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ECONOMY

Euro could collapse in ‘three to six months’

The euro will collapse in the next three to six months if nothing dramatic is undertaken to save it, according to a leading German economist, who has called for fast and decisive action.

Euro could collapse in 'three to six months'
Photo: DPA

Gustav Horn, director of the Macroeconomic Policy Institute (IMK) in Düsseldorf, told the business daily Handelsblatt on Thursday one possibility would be for the European Central Bank (ECB) to reduce interest rates for crisis-hit countries down to a more sustainable level.

But he also said the International Monetary Fund (IMF) could step in to help, although he admitted this would increase the influence of the US, Japan and China on European economic matters.

“I give the euro three to six months if nothing happens,” he told the paper.

The ECB action “could happen quickly and would, under current circumstances, not create any danger of inflation,” he said.

It would be preferable to intervention of the IMF, as that “would equate to an admission of the eurozone being unable to solve its own problems,” said Horn.

Other voices are also calling for the ECB to act, with Hans-Peter Grüner, a former advisor to the bank, telling the Handelsblatt an intervention now would save the ECB from having to take action in “secondary markets”.

“But I do not think the ECB should categorically rule out further interventions in secondary markets. Those who speculate against Italy will probably have to deal with the EFSF and the ECB,” he said.

He said the EFSF – the European Financial Stability Facility – rescue fund would be able to stop the debt crisis from spreading if it was leveraged further – and also called for the IMF to contribute to the fund.

Horn’s dramatic warning is not the most alarming – last week the weekly Economist magazine said in a comment piece that the currency could have just weeks left.

“Without a dramatic change of heart by the ECB and by European leaders, the single currency could break up with weeks,” it said.

The Local/hc

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ECONOMY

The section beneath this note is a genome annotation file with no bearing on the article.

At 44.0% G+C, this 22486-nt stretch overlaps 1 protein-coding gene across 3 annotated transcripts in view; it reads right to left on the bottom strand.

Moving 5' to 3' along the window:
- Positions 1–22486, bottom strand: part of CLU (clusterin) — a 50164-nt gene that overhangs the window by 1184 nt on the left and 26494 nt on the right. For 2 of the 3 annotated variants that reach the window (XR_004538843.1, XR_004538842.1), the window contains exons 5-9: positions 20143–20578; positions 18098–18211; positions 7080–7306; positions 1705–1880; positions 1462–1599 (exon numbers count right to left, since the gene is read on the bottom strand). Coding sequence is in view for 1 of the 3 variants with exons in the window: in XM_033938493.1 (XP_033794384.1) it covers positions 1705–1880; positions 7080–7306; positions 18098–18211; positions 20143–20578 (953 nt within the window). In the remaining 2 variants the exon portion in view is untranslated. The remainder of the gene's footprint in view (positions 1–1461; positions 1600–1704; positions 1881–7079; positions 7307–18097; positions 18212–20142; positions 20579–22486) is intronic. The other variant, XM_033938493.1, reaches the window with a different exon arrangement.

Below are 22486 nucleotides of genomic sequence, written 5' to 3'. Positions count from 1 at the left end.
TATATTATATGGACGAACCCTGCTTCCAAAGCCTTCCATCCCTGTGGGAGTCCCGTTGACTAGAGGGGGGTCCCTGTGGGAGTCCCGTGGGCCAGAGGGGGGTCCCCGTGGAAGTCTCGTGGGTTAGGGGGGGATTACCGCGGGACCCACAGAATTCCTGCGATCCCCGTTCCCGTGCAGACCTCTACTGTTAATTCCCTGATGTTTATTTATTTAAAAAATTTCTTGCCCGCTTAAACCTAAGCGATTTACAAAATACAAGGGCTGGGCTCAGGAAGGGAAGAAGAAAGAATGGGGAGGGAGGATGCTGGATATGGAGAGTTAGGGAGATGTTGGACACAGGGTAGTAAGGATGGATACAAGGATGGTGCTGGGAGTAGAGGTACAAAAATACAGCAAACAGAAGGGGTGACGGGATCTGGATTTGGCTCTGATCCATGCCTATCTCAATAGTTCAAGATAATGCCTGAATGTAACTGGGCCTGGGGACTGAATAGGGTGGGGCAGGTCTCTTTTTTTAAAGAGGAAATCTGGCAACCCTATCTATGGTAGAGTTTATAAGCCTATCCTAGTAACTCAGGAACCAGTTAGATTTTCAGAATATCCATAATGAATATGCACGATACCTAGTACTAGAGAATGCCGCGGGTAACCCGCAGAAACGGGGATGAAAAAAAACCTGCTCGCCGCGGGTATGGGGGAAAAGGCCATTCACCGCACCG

German consumer prices set to rise steeply amid war in Ukraine

Russia's war in Ukraine is slowing down the economy and accelerating inflation in Germany, the Ifo Institute has claimed.

German consumer prices set to rise steeply amid war in Ukraine

According to the Munich-based economics institute, inflation is expected to rise from 5.1 to 6.1 percent in March. This would be the steepest rise in consumer prices since 1982.

Over the past few months, consumers in Germany have already had to battle with huge hikes in energy costs, fuel prices and increases in the price of other everyday commodities.

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With Russia and Ukraine representing major suppliers of wheat and grain, further price rises in the food market are also expected, putting an additional strain on tight incomes. 

At the same time, the ongoing conflict is set to put a dampener on the country’s annual growth forecasts. 

“We only expect growth of between 2.2 and 3.1 percent this year,” Ifo’s head of economic research Timo Wollmershäuser said on Wednesday. 

Due to the increase in the cost of living, consumers in Germany could lose around €6 billion in purchasing power by the end of March alone.

With public life in Germany returning to normal and manufacturers’ order books filling up, a significant rebound in the economy was expected this year. 

But the war “is dampening the economy through significantly higher commodity prices, sanctions, increasing supply bottlenecks for raw materials and intermediate products as well as increased economic uncertainty”, Wollmershäuser said.

Because of the current uncertainly, the Ifo Institute calculated two separate forecasts for the upcoming year.

In the optimistic scenario, the price of oil falls gradually from the current €101 per barrel to €82 by the end of the year, and the price of natural gas falls in parallel.

In the pessimistic scenario, the oil price rises to €140 per barrel by May and only then falls to €122 by the end of the year.

Energy costs have a particularly strong impact on private consumer spending.

They could rise between 3.7 and 5 percent, depending on the developments in Ukraine, sanctions on Russia and the German government’s ability to source its energy. 

On Wednesday, German media reported that the government was in the process of thrashing out an additional set of measures designed to support consumers with their rising energy costs.

The hotly debated measures are expected to be finalised on Wednesday evening and could include increased subsidies, a mobility allowance, a fuel rebate and a child bonus for families. 

READ ALSO: KEY POINTS: Germany’s proposals for future energy price relief

In one piece of positive news, the number of unemployed people in Germany should fall to below 2.3 million, according to the Ifo Institute.

However, short-time work, known as Kurzarbeit in German, is likely to increase significantly in the pessimistic scenario.

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